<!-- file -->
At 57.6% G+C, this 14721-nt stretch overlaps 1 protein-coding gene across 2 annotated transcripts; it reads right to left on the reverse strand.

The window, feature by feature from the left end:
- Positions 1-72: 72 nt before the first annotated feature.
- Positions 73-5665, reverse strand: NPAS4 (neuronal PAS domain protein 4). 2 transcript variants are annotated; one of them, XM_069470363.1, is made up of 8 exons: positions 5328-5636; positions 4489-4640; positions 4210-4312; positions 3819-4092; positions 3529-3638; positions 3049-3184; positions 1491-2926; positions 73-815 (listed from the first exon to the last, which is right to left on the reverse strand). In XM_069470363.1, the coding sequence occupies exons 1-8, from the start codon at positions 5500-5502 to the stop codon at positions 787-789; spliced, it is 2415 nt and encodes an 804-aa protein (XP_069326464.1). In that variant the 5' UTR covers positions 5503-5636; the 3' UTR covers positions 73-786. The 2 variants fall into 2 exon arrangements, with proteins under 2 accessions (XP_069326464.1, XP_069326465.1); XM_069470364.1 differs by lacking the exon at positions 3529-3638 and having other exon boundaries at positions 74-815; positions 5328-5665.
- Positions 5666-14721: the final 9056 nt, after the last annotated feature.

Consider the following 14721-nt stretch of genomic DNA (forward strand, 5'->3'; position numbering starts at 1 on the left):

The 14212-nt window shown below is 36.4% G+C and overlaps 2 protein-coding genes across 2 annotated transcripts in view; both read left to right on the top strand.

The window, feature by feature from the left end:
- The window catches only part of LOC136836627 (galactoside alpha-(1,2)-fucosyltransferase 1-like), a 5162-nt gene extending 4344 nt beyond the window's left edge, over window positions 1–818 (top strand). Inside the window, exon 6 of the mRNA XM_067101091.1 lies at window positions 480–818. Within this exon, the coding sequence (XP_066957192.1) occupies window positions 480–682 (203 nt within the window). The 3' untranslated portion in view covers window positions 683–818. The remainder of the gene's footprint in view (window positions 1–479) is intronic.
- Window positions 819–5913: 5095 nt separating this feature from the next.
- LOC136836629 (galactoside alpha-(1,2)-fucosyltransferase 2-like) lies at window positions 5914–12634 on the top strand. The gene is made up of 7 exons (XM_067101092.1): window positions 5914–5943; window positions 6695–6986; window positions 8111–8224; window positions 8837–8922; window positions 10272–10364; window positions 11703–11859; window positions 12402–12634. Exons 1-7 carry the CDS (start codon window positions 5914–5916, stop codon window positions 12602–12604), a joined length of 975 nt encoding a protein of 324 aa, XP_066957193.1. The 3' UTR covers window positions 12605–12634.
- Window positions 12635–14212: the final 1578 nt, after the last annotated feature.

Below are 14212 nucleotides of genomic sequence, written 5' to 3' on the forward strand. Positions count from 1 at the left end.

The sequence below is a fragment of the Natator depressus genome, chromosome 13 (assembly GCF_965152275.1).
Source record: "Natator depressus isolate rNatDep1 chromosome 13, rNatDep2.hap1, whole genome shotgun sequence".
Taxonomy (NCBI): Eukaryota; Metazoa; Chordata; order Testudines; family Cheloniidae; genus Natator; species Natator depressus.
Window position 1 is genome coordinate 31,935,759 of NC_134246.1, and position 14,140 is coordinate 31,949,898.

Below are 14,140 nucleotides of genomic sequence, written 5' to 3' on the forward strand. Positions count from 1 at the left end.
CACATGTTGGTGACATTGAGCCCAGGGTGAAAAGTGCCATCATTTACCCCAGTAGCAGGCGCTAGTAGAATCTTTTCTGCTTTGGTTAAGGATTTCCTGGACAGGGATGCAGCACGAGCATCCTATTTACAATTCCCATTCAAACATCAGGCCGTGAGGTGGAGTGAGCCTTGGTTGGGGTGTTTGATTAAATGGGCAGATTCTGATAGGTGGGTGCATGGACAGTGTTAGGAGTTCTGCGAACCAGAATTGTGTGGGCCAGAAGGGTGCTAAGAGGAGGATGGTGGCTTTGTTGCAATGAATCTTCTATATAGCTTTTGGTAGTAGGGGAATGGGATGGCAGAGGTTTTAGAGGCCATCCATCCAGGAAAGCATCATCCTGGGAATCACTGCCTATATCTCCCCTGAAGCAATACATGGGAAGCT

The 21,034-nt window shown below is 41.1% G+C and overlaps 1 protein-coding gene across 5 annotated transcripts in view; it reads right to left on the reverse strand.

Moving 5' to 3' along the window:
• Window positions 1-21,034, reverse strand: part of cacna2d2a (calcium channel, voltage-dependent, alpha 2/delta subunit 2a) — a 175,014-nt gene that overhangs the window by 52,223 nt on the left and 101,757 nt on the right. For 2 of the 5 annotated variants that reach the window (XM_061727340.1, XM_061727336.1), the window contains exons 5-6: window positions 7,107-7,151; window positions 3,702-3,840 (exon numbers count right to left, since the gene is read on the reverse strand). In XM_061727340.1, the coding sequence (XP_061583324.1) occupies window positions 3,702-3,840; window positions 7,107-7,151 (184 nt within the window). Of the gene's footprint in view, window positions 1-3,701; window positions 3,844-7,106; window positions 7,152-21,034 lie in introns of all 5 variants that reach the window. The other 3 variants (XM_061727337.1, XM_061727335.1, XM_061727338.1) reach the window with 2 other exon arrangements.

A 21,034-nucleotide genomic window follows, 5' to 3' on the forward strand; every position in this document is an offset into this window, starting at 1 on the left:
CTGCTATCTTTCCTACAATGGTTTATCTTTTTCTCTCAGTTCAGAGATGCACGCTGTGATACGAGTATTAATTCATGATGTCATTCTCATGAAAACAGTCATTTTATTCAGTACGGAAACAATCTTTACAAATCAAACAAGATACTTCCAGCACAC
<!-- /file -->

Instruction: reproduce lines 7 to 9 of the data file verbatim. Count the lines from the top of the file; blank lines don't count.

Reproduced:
The 14212-nt window shown below is 36.4% G+C and overlaps 2 protein-coding genes across 2 annotated transcripts in view; both read left to right on the top strand.

The window, feature by feature from the left end:
- The window catches only part of LOC136836627 (galactoside alpha-(1,2)-fucosyltransferase 1-like), a 5162-nt gene extending 4344 nt beyond the window's left edge, over window positions 1–818 (top strand). Inside the window, exon 6 of the mRNA XM_067101091.1 lies at window positions 480–818. Within this exon, the coding sequence (XP_066957192.1) occupies window positions 480–682 (203 nt within the window). The 3' untranslated portion in view covers window positions 683–818. The remainder of the gene's footprint in view (window positions 1–479) is intronic.